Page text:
It rained pretty steadily for a while last night, but stopped well before morning. About 30 minutes after we all went to bed, there was a large crack, and then you could hear a very large limb as it was falling from a tree. This was a sound that we had heard before on this trip, and we both held our breath and braced ourselves. When it finally fell, it sounded like it landed over by Swamprat's tent. He was about 50 yards away from us. I yelled over to him, to check on him, and he was fine. He said the limb had crashed down about 25 feet from his tent. Too close for comfort! He said, "Man, when I heard that crack, I held my breath and prepared myself for the worse!"
We had made it a habit to check for dead trees or branches above our tents whenever we chose a camping spot, because we were used to hearing limbs and trees come down in the woods, and never wanted to be a victim of that. What a terrible way to end a hiking trip. None of us had noticed any dead branches around, so the falling limb was a surprise.
I ended up having a miserable night, waking every hour or 2, to try a different form of medication, or drink cold water. My throat was really sore, making swallowing a miserable experience. It seemed that the more I tried to NOT swallow, the more I needed to swallow. In the morning, Keith made me some hot chocolate, and that helped some, although only temporarily.
We had a pretty tough day ahead of us, with four sizable peaks to climb, but we also knew that we would see Mt. Katahdin today for the first time, from the top of one of them. We had about 4 miles of very easy gradual climbing before we hit the real mountain climbs, so we got that done fairly quickly. When we finally reached the first mountain, Gulf Hagas, we enjoyed seeing some of the rock work that the trail crews had done. As a matter of fact, today we saw some of the most impressive rock work to date. Just massive rock steps that went up the mountain for a very long way. This sure made the climbing better.
After we topped Hagas, we came to a Campsite that someone had left trail magic at - a large tupperware container full of homemade Molasses cookies. Keith said they were delicious. We also met a couple that were doing trail maintenance with weedeaters, and we were impressed at what a great job they were doing - clearing the trail really wide, and their weeding eating went on for a very long ways up the trail. Today, we had been blessed with beautiful weather, and we met some southbounders who they told us the view from the top was amazing. This was great news, as we were anxious for that first view of Katahdin!
We made it over Hay Mountain, and then start climbing up White Cap Mountain. It also had impressive rock work, which helped immensely. I was feeling badly, and couldn't keep up, and told the boys to go ahead, that I would meet them at the top. They hurried on, anxious to get up there, and before too long, I caught up to them. Keith told me, 'You can see Katahdin from the viewpoint." There were some other thru-hikers there, among them, PJ's, Detour, and Easy Rider. PJ's had actually worked at Baxter State Park before, and knew Katahdin very well. He had pointed it out for Keith.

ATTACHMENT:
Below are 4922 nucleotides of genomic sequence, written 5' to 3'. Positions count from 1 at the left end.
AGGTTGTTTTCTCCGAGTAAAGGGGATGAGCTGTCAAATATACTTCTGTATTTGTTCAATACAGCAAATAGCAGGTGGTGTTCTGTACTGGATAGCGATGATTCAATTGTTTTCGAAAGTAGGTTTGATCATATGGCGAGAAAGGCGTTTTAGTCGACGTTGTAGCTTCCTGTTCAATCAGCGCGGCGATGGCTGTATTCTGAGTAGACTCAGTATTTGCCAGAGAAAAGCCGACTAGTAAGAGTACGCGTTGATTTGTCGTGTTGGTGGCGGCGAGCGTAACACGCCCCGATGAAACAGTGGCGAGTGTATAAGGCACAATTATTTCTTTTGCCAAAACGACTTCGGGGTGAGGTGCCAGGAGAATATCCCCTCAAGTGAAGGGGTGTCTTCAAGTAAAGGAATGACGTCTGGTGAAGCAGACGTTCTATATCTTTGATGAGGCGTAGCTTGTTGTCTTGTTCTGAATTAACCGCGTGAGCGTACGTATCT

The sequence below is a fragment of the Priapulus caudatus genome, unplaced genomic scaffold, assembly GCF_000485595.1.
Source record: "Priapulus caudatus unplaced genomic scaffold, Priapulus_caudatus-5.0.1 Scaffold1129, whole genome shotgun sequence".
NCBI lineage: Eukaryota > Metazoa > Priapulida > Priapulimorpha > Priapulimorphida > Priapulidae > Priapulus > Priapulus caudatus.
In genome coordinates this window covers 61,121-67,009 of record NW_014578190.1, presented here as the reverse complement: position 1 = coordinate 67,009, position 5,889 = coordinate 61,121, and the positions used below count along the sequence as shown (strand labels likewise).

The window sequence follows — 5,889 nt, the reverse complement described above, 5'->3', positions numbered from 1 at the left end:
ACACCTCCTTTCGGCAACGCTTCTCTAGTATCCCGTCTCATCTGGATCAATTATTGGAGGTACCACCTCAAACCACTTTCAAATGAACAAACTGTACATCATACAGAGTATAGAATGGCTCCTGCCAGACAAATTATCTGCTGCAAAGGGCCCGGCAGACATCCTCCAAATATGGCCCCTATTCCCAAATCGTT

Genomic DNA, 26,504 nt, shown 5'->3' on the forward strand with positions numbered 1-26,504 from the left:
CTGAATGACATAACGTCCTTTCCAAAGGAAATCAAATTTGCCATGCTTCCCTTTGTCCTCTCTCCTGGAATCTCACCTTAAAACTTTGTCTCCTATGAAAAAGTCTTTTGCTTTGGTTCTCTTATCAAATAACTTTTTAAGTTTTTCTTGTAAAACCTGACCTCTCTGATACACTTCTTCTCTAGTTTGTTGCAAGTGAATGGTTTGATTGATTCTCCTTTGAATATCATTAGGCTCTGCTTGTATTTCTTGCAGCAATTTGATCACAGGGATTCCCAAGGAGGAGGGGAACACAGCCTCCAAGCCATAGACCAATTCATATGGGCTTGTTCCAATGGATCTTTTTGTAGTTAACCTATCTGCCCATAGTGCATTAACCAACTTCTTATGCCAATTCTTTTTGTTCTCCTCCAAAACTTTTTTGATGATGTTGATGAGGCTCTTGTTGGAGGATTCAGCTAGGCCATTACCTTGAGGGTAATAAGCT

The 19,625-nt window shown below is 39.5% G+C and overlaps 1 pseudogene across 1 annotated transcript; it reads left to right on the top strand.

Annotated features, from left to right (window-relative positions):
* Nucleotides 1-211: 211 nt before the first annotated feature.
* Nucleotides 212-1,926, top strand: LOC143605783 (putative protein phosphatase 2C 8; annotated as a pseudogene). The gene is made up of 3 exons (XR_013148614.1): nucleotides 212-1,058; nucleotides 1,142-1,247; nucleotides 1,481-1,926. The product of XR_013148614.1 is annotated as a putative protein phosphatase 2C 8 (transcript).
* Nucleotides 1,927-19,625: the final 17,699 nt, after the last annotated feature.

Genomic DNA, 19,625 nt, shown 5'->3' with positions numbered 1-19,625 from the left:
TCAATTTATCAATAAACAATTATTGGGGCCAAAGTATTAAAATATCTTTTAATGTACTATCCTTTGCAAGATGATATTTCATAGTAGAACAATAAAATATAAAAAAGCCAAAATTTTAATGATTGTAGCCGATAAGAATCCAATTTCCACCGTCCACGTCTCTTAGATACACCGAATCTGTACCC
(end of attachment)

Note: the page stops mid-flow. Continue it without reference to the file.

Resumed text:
(The long flat mountain right in the middle of the photo below is Mt. Katahdin).
Keith took me over to show me which one it was. We had just passed a sign at the bottom of White Cap that said Katahdin was 83.9 miles away, so I expected to barely be able to see it in the distance. As it turns out, it was the mountain that was closest to us! It just did not look that far away. It turned out that the trail wound in and out, around so many ponds and creeks between us and the mountain, that the trail was 83.9 miles long! Hard to believe.
We moved on, anxious for the reward of downhill that was so nice after climbing all day. We reached a shelter that a lot of familiar hikers were at - Jaybird, Pancakes, Mr. Noodles, Easy Rider, PJ's, and Detour, to name a few, but we didn't find any real level sites, and there was a river up ahead, so we hiked on, hoping to cross and find a nice campsite near the stream. As we approached the river, we could hear Mr. Noodles giggling on the river banks. He had brought a pack rod, and was catching trout right and left, giggling like a small boy. Pancakes was right there with him, and they were really enjoying the fishing, and were going to have fresh fish for supper.
Swamprat found us a great campsite, and we quickly pitched camp and turned in, as it had been a long, hard day. It had been another miserable day for me, but Keith had mentioned earlier in the day that the third day of his cold had been the worst. That would be tomorrow for me. I went to bed praying that mine would be better tomorrow instead of worse. I used up the last of Swamprat's cold medication.